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SMART announces start date for train service to Larkspur, downtown Novato

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SMART will launch passenger service to Larkspur — its portal to San Francisco — as well as limited weekend stops at its other new station in downtown Novato on Dec. 14, the North Bay commuter rail agency announced Wednesday.

The opening date for Sonoma-Marin Area Rail Transit’s long-planned southern terminus will follow a kickoff party at the Larkspur station the day before to celebrate completion of the $55.4 million project — the first new track added to its 43-mile route since service started in August 2017.

The 1 p.m. ceremony Dec. 13 is set to include key political figures from the region who helped the Larkspur station come to fruition. A group of so far unnamed government officials from Washington, D.C., are also expected to be in attendance — a nod to the $35 million received in federal grant funding to build the 2-mile extension.

“Friday, the 13th, at 1300 hours,” Farhad Mansourian, SMART’s general manager, told his board Wednesday, cracking a joke about Murphy’s law. “So, Mr. Murphy, bring it on and we’re hitting you head-on. There is nothing that can stop us. It should be a great weekend.”

To introduce riders to the new connection to nearby ferry service from Larkspur to San Francisco, and vice versa, the SMART board on Wednesday approved new pass options through a partnership with the Golden Gate Bridge District, which operates the ferry.

Starting in January, when SMART will begin running its new expanded train schedule, and lasting through February, transfers to and from the ferry will be free on weekends and holidays. Through a six-month pilot program that the two transit agencies are calling the “Sail and Rail” pass, passengers can also take advantage of a two-for-one option via the SMART smartphone ticket application only when they ride on weekdays during off-peak or reverse commute hours for a flat rate of $12 each direction.

The price for a standard adult ticket to ride SMART end-to-end along the expanded 45-mile line will be $11.50, and a one-way ticket aboard the Larkspur ferry is $12.50, or $8 with a Clipper Card. A $1.50 discount is applied when passengers transfer between the two transit services with the Clipper Card, providing combined service for $18 each direction.

“One of the main goals of your board is, how do we increase the transit ridership — how do we create a dependable and affordable transit system through both counties?” Mansourian said Wednesday. “We’re very, very proud of this. That $12 will get you from anywhere in Sonoma County to San Francisco.”

The new pass programs still require approval from the bridge district’s board but are expected to receive endorsement at its Dec. 20 meeting.

“We at Golden Gate Ferry have been looking for ways to get folks to the ferry without driving a personal vehicle, because, as people who use their vehicle know, parking at the Larkspur Terminal fills up quickly,” said Paolo Cosulich-Schwartz, a spokesman for the bridge district. “We’re hopeful this creates a vital transit connection for people traveling from the North Bay to San Francisco and back, and really makes an important link that will help folks access jobs and recreation and their homes by rail and ferry.”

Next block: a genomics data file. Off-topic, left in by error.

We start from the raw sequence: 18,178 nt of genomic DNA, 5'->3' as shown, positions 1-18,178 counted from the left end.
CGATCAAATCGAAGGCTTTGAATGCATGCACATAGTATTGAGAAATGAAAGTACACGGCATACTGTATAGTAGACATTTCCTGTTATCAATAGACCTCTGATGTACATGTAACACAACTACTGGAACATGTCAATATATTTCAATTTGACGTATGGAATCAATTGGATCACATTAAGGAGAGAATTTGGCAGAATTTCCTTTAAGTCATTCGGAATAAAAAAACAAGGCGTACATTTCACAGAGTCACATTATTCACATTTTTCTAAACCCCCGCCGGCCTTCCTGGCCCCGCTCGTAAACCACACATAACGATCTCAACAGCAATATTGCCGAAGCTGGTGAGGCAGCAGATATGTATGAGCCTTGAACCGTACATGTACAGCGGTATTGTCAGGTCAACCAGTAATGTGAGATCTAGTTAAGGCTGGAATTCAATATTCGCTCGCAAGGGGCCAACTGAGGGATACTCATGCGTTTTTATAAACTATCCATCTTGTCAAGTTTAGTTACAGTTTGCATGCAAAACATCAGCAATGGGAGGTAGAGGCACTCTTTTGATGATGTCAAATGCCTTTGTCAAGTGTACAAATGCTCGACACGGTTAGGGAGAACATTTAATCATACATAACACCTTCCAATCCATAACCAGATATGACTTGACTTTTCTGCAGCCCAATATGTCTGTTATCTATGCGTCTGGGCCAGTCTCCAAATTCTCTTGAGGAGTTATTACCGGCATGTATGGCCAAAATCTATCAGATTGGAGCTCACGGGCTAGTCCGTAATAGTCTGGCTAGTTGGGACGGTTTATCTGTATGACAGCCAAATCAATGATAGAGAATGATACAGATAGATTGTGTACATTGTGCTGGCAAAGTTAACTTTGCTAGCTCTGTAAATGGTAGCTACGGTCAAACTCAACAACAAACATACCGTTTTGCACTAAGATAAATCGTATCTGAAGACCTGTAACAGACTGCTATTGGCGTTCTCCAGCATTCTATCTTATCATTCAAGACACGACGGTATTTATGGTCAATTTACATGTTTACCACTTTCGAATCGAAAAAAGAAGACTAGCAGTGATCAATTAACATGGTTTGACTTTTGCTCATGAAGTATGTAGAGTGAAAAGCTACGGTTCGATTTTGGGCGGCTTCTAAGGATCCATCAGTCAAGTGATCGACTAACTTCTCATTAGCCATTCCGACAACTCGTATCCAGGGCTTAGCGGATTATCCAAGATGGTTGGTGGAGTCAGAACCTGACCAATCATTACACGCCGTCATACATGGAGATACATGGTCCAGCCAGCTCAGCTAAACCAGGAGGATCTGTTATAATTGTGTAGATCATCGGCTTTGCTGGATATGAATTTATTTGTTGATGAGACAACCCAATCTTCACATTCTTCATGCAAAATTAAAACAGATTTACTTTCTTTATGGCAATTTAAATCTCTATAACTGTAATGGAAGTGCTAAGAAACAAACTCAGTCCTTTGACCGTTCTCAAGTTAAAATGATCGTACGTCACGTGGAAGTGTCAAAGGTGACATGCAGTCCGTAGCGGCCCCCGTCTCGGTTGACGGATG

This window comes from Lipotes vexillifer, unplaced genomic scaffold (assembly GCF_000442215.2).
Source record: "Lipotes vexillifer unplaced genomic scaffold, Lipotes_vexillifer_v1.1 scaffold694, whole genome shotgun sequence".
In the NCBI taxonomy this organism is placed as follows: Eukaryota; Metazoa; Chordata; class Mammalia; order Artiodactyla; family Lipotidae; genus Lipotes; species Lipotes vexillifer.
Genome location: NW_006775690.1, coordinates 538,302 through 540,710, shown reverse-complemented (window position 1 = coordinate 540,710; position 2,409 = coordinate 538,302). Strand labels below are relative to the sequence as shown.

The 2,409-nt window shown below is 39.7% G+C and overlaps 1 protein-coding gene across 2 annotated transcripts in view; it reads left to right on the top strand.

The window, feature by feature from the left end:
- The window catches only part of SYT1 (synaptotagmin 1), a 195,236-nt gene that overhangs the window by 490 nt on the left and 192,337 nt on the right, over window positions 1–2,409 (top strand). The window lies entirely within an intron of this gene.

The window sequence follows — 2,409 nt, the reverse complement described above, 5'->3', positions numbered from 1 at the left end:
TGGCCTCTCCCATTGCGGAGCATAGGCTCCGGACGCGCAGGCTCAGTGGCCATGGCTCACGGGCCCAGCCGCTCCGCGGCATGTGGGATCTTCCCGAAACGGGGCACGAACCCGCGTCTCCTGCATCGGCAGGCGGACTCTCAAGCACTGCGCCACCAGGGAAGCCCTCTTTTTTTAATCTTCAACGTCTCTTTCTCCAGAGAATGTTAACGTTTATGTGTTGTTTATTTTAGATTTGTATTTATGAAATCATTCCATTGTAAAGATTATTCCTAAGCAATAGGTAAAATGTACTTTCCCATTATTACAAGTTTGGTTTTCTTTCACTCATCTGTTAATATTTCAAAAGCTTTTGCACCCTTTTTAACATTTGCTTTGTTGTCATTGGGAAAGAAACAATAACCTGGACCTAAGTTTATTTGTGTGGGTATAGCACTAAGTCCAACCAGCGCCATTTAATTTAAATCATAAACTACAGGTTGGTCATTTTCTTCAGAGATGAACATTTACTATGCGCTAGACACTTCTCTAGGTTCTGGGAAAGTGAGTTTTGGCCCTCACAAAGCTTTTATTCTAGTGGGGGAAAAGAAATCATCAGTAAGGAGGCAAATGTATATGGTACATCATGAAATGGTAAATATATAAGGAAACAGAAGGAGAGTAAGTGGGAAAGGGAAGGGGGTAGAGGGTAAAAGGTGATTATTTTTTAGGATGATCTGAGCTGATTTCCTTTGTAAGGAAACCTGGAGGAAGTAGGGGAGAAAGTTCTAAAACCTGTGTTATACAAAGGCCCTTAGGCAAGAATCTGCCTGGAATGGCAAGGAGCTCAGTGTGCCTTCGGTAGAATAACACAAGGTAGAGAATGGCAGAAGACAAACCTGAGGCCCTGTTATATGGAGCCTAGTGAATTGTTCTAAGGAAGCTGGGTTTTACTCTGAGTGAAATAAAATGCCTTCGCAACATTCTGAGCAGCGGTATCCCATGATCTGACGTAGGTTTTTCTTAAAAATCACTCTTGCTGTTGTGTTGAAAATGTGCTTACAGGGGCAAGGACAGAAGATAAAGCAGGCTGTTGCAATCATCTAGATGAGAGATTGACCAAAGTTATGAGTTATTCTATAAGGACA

Under SMART’s new weekday schedule, which takes effect Jan. 2 and eliminates several gaps during morning and evening commute hours, southbound trains are designed to offer at least 20 minutes between connections to the ferry. With one exception each morning, the same is true of transfers from the ferry to the northbound train, with SMART and the bridge district estimating the half-mile walk on average takes about 7 to 10 minutes.

Sheila Baker, 69, of Petaluma asked SMART to consider adding a shuttle or other vehicle service so seniors and those with disabilities who are trying to make the connection can ensure they have the time necessary to do so.

“This is amazing, Larkspur. We’ve been waiting so long for it,” said Baker. “But I keep thinking about one of my neighbors that would be using a walker, and it’s going to be a little bit difficult. I guess the question is, are you prepared or understanding?”

Mansourian responded that SMART unfortunately does not provide door-to-door service, in Larkspur or anywhere else across the system, and would need to rely on other local transit agencies to consider such a service if the train-to-ferry passenger mix eventually calls for it.

San Rafael Mayor Gary Phillips, who serves as chairman of the SMART board, said Federal Railroad Administration safety officials visited the five road-level crossings between San Rafael and Larkspur on Wednesday morning to certify so-called “quiet zones,” which will remove blaring of the train’s horn as it passes through the intersections. That approval is expected in time for service on Dec. 14, which would appease frustrated Marin County residents who live nearby and have been forced to listen to months of testing ahead of the train’s Larkspur debut.

“It’s going to be tremendously positive, because the opportunity is going to present itself so quickly that you can live and work in San Francisco or Santa Rosa or anywhere along the line,” said longtime Larkspur Councilman Dan Hillmer, who is a member of the SMART board. “That’s a game-changing realization for the region. I think Marin and Sonoma are going to be more closely tied than ever now and moving forward.”

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